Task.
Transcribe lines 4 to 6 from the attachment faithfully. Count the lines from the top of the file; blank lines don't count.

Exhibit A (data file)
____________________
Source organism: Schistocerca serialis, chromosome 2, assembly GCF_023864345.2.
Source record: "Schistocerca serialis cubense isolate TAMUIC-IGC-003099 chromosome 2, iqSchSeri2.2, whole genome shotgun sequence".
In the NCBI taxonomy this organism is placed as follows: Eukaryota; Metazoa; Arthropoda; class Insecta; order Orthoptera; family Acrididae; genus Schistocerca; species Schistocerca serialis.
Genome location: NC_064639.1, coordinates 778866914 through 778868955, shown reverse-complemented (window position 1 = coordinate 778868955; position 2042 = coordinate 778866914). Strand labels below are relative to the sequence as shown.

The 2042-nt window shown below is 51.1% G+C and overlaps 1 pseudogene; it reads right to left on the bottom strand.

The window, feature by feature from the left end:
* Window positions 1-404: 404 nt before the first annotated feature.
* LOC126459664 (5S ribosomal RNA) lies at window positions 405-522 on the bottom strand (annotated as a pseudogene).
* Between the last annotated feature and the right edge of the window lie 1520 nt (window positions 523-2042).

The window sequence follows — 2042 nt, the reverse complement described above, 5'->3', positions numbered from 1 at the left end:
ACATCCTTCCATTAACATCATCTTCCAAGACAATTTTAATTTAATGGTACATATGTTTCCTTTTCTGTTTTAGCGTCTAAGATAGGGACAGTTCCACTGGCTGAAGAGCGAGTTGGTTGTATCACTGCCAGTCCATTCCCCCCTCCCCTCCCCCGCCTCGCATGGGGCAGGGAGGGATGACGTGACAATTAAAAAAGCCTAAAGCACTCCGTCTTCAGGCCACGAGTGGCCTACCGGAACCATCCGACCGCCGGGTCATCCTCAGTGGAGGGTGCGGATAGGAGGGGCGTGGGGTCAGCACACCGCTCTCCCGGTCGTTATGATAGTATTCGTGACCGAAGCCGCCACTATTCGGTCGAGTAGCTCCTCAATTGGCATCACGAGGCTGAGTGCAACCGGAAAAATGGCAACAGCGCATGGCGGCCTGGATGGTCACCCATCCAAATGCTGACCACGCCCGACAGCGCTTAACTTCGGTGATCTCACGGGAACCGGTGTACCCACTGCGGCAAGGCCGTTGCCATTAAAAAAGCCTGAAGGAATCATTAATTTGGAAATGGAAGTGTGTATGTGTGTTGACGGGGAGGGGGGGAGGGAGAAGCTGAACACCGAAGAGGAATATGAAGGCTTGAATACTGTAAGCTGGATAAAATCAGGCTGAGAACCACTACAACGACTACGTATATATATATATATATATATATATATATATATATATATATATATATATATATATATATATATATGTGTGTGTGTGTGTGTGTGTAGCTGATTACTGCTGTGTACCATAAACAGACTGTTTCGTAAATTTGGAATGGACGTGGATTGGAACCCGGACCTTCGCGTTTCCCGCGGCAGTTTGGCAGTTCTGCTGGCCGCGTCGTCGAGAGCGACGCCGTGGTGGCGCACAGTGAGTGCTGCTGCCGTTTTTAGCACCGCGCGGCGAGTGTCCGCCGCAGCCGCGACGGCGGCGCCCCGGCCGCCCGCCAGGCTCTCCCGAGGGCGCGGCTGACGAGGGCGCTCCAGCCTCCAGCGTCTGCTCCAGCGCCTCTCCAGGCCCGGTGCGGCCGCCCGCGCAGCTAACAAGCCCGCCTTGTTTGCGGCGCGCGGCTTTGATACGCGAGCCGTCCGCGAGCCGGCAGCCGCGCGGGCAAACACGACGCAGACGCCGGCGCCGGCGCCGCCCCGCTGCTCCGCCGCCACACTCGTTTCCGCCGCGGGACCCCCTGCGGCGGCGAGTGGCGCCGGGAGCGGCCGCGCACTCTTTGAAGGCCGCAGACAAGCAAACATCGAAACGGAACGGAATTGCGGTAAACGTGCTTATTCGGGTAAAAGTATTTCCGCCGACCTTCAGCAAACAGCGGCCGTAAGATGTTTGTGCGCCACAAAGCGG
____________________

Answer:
Genome location: NC_064639.1, coordinates 778866914 through 778868955, shown reverse-complemented (window position 1 = coordinate 778868955; position 2042 = coordinate 778866914). Strand labels below are relative to the sequence as shown.

The 2042-nt window shown below is 51.1% G+C and overlaps 1 pseudogene; it reads right to left on the bottom strand.

The window, feature by feature from the left end: